Welcome to Gadget Dreams and Nightmares, when we take a break from exploring the world around us in search of Pokémon just long enough to bring you the most compelling — for better or worse — recent gadget announcements.
In our Pokédex this time are a printer with a difference, a hyper-affordable smartwatch, a way to bring 3D sound to your headphones, and a font-capturing tool.
As always, these are not reviews. The ratings denote only how much I’d like to try each product, and are in no way reflective of how desperate I am to find a Pikachu.
I recently looked at three home robots that were so adorable, you’d need an impossibly horrifying day to wipe the smile off your face after seeing them.
That said, I never thought I’d write the following: You can add a printer to the list of cute gadgets that I never want to be without.
Paper, designed by Ludwig Rensch, is sadly a concept for now. It holds a ream of paper to make loading the printing material easier than shuffling with a stack of loose leafs. It can scan documents and send them to your phone if you desire. It can make copies.
There’s a string of LEDs to show how much ink is left for each color, and there’s even a handle on top to make the compact printer easy to move.
At first glance, it seems abundantly easy to use. The design is clean, though I’m a little disappointed there are no anthropomorphic elements.
I moved to a new apartment recently, and the very last thing I did at my old place was to dump my old, bulky printer that never saw use more than a few times a year. If I were someone who needed to print documents often, I’d be clamoring for this. It’s a shame it’s not an actual product, at least not for the time being.
Rating: 5 out of 5 Perfect Printouts
In a world of Apple Watches and Gear S smartwatches that can set you back hundreds of dollars, it’s heartening to know there are some functional smartwatches that cost about the same as a cocktail.
One, the U8 Smartwatch, now sells for less than US$8. It can make phone calls, track your steps and sleep, and alert you to updates with notifications. Somewhat astonishingly, it has a touchscreen.
There’s a catch, for me at least, since it works only with Android, and I’m an iPhone owner. Although I’m skeptical of smartwatches in general, I’d actually be tempted here if I had an Android smartphone. Even if only so I could pretend I’m a Secret Service agent when talking into my wrist.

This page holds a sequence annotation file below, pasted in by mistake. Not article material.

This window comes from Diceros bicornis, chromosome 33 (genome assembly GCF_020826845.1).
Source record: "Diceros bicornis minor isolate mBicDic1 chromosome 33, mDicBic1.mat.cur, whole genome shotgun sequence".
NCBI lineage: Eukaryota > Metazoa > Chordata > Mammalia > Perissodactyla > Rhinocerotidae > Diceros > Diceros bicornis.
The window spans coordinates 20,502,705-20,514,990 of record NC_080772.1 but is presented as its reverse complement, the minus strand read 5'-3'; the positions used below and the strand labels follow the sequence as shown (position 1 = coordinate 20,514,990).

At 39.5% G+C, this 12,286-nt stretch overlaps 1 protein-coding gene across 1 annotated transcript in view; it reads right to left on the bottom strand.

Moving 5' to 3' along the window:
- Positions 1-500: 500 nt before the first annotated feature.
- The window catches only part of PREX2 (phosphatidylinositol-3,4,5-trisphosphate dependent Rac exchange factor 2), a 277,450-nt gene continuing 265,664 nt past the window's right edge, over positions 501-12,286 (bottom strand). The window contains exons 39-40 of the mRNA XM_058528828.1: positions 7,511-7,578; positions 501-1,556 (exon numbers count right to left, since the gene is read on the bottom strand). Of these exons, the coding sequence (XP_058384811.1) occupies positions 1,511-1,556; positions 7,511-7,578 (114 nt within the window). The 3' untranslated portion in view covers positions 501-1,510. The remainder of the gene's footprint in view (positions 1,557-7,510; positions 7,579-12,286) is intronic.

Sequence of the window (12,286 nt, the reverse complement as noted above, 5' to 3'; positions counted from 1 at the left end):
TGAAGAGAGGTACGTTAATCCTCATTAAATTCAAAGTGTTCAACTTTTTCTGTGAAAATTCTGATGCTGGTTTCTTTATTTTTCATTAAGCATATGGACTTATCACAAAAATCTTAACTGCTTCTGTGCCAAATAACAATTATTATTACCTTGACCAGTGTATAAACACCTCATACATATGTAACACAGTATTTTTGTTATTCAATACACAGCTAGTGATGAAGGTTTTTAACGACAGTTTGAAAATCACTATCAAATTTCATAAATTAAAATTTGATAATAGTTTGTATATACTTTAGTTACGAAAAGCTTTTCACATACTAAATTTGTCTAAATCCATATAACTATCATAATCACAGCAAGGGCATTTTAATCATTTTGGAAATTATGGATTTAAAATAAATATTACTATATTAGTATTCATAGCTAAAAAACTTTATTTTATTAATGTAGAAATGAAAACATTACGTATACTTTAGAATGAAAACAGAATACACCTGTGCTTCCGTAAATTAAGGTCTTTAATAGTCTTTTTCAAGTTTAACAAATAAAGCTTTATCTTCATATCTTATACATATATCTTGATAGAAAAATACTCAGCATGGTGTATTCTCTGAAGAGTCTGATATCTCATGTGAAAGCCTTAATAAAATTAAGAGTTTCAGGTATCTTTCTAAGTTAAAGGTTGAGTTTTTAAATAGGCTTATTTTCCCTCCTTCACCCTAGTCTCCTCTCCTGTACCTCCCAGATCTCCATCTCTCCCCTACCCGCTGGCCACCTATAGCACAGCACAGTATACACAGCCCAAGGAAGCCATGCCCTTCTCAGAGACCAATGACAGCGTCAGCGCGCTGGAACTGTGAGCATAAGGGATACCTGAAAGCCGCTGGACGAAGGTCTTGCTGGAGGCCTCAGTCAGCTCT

Rating: 4 out of 5 Cheap Chronometers
True Surround Sound
For all the buzz about virtual reality, something that gets lost a little in the current audiovisual conversation, at least from where I’m sitting, is 3D sound — sound that appears to come from anywhere within a 3D space. You won’t have to shell out for dedicated headphones to make the effect work, thanks to a new peripheral.
The 3D Sound One Module fastens to your over-ear headphones and uses Bluetooth to connect to your computer, iPhone, or iPad. It has nine sensors to track your head movement, and the music you play through a dedicated app will reach your ears in surround sound.
At $99, it’s a relatively inexpensive way to try out 3D sound and learn if it’s how you’ll listen to music in the years to come. The technology is interesting, and — much like the glass speakers I looked at in the most recent edition of this column — could point to how we’re all going to enjoy audio in the not-too-distant future.
Rating: 4 out of 5 Songs in Space
Spector is a device that can capture and identify printed fonts and colors. It can then send those details to Adobe InDesign for you to use. Alternatively, you can store up to 20 fonts in the device’s memory for later use.
It works by capturing an image of the font and color(s) and determines the font using a database. While Spector can identify font size, leading and kerning to replicate the text you’ve found exactly, the device is currently a prototype, and for now it can pinpoint only seven fonts.
I’m not exactly what you call a designer, though I do appreciate good fonts. It’s a neat idea, and I’m heartened to know I’ll never again need to send a cover letter in Comic Sans when racking my brain for an option that will help me stand out.